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Theatre accessibility

Find out about accessible facilities at top London theatres before booking your tickets.
Relaxed performance of Matilda The Musical. Photo: Alex Rumsford. Image courtesy of Corner Shop PR
Relaxed performance of Matilda The Musical. Photo: Alex Rumsford. Image courtesy of Corner Shop PR

Seeing a London theatre show is a must-do experience for all visitors to the capital, and many of the city’s theatres are adapted to help all audiences enjoy an incredible array of shows, plays and musicals.

Facilities include dedicated spaces for wheelchair users, hearing loop systems, and relaxed performances.

Disabled-access facilities

You can learn about the access facilities at many of London's major theatres with the extensive information held by the Society of London Theatre (SOLT).

This includes whether the venues are wheelchair friendly, information about adapted toilet and bar facilities, sound-amplification systems, admission policy on guide dogs, public transport, parking and concession theatre tickets. 


Download SOLT's venue access guide, which covers more than 60 major London theatres. 

DisabledGo is another useful resource for finding information on accessible entertainment venues in the city. It provides an online national guide to accessible buildings, venues and services. Their experts audit each business to collect comprehensive access information on entertainment venues in London.

Top 10 accessible theatres in London

From top musicals to child-friendly performances, there are lots of great places to catch a show in London. Check out some of the best accessible London theatres.

1. Shakespeare’s Globe

Enjoy Shakespeare in the sun at the iconic Bankside venue, which has level access to its auditorium and wheelchair spaces on two levels.

2. National Theatre

One of London’s more modern theatres, it has wheelchair spaces and sound-amplification systems in all three of its auditoriums.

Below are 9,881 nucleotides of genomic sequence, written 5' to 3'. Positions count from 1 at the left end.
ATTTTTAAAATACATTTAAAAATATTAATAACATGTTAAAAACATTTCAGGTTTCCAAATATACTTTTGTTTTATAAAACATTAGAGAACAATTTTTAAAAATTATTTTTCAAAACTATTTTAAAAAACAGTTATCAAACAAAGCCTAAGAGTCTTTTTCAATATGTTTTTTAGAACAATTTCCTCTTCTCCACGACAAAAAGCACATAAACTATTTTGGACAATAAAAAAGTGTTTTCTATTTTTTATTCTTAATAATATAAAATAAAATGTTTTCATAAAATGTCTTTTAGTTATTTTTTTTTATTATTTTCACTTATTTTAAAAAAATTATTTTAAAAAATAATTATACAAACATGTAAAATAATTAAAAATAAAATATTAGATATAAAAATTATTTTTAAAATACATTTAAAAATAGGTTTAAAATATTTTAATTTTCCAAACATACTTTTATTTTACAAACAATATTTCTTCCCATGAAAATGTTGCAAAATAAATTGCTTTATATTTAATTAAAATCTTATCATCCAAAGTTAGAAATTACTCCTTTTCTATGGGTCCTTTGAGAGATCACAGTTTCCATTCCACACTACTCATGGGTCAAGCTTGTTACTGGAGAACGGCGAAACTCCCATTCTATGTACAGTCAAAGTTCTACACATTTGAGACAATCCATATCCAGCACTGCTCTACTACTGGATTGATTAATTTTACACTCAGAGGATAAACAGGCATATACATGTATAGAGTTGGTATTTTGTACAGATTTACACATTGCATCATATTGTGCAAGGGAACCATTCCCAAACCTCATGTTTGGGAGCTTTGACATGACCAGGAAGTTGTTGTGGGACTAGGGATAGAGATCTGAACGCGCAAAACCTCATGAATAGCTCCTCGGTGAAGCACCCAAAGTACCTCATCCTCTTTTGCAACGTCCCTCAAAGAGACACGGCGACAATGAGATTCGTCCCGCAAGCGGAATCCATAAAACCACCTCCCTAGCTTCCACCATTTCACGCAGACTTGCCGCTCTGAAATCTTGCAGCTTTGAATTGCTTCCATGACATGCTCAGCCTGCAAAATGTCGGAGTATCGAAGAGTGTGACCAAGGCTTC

3. Sadler’s Wells

The famous dance venue stretches over five floors, with a lift to each level that features both audible announcers and Braille markings.

4. Royal Court

You can listen to the Royal Court’s access guide podcasts to learn more about their access facilities, which include a wheelchair-friendly lift and regular access performances.

5. The O2

As a modern venue, The O2 was designed to be accessible for wheelchair users and can also arrange a BSL interpreter for your visit.

6. Her Majesty’s Theatre

The home of The Phantom of The Opera offers both an induction loop and infrared sound-amplification system.

7. Shaftesbury Theatre

Shaftesbury Theatre has level access from the street to the royal circle, where there are four wheelchair spaces.

8. Young Vic

Waterloo’s Young Vic regularly offers audio-described, captioned and relaxed performances of its productions.

9. Prince of Wales Theatre

The Prince of Wales Theatre has level access from the street through to the stalls, where there are three wheelchair spaces.

10. Harold Pinter Theatre

The home of many popular plays, the Harold Pinter Theatre has an infrared sound-amplification system and level access to the foyer and dress circle.